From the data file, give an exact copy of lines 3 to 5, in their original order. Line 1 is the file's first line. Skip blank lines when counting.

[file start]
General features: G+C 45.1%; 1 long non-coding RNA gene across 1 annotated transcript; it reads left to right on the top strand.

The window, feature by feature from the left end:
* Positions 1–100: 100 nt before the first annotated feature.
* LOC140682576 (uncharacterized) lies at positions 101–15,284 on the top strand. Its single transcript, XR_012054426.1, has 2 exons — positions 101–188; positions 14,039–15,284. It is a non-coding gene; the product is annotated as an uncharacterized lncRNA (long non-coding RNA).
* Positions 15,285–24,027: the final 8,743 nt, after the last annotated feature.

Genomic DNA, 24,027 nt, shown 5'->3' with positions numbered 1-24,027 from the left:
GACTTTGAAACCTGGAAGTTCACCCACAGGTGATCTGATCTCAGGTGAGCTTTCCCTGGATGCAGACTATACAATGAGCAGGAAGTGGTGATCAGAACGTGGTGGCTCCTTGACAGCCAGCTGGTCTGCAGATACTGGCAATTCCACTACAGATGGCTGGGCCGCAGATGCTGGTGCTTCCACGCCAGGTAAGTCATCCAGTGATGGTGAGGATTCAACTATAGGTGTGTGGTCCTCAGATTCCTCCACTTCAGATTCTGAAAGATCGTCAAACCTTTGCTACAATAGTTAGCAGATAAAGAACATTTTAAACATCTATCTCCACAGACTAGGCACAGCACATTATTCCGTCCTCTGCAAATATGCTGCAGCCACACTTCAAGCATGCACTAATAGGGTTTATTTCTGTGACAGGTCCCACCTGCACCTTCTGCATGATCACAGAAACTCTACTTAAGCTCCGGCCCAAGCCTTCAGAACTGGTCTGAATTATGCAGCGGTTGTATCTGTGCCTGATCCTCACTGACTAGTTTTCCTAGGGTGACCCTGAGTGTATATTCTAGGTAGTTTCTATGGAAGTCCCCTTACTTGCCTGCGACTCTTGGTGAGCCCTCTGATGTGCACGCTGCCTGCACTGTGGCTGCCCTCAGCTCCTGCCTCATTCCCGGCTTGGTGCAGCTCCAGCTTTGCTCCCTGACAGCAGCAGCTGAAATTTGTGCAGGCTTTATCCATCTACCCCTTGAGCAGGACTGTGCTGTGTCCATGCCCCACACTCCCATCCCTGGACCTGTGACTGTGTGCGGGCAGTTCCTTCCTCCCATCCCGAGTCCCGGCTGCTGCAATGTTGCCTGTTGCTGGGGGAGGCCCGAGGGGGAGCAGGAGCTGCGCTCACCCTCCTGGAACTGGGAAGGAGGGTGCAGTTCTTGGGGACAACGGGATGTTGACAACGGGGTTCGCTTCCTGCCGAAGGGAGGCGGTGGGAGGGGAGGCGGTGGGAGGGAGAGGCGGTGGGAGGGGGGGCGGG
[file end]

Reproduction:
* Positions 1–100: 100 nt before the first annotated feature.
* LOC140682576 (uncharacterized) lies at positions 101–15,284 on the top strand. Its single transcript, XR_012054426.1, has 2 exons — positions 101–188; positions 14,039–15,284. It is a non-coding gene; the product is annotated as an uncharacterized lncRNA (long non-coding RNA).
* Positions 15,285–24,027: the final 8,743 nt, after the last annotated feature.